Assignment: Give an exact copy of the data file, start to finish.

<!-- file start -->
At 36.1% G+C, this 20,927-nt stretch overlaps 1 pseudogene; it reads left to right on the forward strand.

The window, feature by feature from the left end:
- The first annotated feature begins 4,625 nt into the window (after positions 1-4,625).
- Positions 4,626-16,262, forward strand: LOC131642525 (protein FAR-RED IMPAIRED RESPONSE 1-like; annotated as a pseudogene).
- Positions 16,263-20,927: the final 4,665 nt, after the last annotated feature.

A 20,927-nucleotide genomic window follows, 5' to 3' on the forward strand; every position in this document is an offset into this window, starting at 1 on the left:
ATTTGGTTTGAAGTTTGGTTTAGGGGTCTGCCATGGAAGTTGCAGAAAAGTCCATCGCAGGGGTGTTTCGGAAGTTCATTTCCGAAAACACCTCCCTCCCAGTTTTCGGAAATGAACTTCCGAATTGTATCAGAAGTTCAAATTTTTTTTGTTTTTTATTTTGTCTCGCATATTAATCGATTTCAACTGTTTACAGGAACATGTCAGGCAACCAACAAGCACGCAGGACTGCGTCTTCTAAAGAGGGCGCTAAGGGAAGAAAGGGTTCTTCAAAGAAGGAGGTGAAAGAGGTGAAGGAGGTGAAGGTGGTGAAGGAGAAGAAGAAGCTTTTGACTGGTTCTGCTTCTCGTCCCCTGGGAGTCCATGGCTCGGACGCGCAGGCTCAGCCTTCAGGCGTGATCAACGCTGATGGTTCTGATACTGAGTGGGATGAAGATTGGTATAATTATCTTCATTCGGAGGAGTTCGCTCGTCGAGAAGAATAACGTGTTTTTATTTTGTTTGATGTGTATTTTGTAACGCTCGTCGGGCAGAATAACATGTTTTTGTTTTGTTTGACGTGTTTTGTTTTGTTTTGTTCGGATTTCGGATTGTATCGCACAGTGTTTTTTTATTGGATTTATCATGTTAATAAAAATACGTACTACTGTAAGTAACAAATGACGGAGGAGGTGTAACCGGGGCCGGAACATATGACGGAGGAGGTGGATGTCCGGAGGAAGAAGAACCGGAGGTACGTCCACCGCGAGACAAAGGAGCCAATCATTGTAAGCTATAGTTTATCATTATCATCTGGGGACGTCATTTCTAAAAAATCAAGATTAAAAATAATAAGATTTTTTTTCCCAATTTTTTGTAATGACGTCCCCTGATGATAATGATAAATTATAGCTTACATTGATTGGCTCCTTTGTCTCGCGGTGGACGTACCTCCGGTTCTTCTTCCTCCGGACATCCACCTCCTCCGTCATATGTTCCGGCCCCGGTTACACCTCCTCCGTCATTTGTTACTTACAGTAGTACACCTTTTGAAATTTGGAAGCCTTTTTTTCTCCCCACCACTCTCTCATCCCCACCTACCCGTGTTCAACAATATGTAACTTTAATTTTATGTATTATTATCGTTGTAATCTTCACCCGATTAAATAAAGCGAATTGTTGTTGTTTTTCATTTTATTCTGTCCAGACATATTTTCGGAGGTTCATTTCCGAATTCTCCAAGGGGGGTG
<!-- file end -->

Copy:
At 36.1% G+C, this 20,927-nt stretch overlaps 1 pseudogene; it reads left to right on the forward strand.

The window, feature by feature from the left end:
- The first annotated feature begins 4,625 nt into the window (after positions 1-4,625).
- Positions 4,626-16,262, forward strand: LOC131642525 (protein FAR-RED IMPAIRED RESPONSE 1-like; annotated as a pseudogene).
- Positions 16,263-20,927: the final 4,665 nt, after the last annotated feature.

A 20,927-nucleotide genomic window follows, 5' to 3' on the forward strand; every position in this document is an offset into this window, starting at 1 on the left:
ATTTGGTTTGAAGTTTGGTTTAGGGGTCTGCCATGGAAGTTGCAGAAAAGTCCATCGCAGGGGTGTTTCGGAAGTTCATTTCCGAAAACACCTCCCTCCCAGTTTTCGGAAATGAACTTCCGAATTGTATCAGAAGTTCAAATTTTTTTTGTTTTTTATTTTGTCTCGCATATTAATCGATTTCAACTGTTTACAGGAACATGTCAGGCAACCAACAAGCACGCAGGACTGCGTCTTCTAAAGAGGGCGCTAAGGGAAGAAAGGGTTCTTCAAAGAAGGAGGTGAAAGAGGTGAAGGAGGTGAAGGTGGTGAAGGAGAAGAAGAAGCTTTTGACTGGTTCTGCTTCTCGTCCCCTGGGAGTCCATGGCTCGGACGCGCAGGCTCAGCCTTCAGGCGTGATCAACGCTGATGGTTCTGATACTGAGTGGGATGAAGATTGGTATAATTATCTTCATTCGGAGGAGTTCGCTCGTCGAGAAGAATAACGTGTTTTTATTTTGTTTGATGTGTATTTTGTAACGCTCGTCGGGCAGAATAACATGTTTTTGTTTTGTTTGACGTGTTTTGTTTTGTTTTGTTCGGATTTCGGATTGTATCGCACAGTGTTTTTTTATTGGATTTATCATGTTAATAAAAATACGTACTACTGTAAGTAACAAATGACGGAGGAGGTGTAACCGGGGCCGGAACATATGACGGAGGAGGTGGATGTCCGGAGGAAGAAGAACCGGAGGTACGTCCACCGCGAGACAAAGGAGCCAATCATTGTAAGCTATAGTTTATCATTATCATCTGGGGACGTCATTTCTAAAAAATCAAGATTAAAAATAATAAGATTTTTTTTCCCAATTTTTTGTAATGACGTCCCCTGATGATAATGATAAATTATAGCTTACATTGATTGGCTCCTTTGTCTCGCGGTGGACGTACCTCCGGTTCTTCTTCCTCCGGACATCCACCTCCTCCGTCATATGTTCCGGCCCCGGTTACACCTCCTCCGTCATTTGTTACTTACAGTAGTACACCTTTTGAAATTTGGAAGCCTTTTTTTCTCCCCACCACTCTCTCATCCCCACCTACCCGTGTTCAACAATATGTAACTTTAATTTTATGTATTATTATCGTTGTAATCTTCACCCGATTAAATAAAGCGAATTGTTGTTGTTTTTCATTTTATTCTGTCCAGACATATTTTCGGAGGTTCATTTCCGAATTCTCCAAGGGGGGTG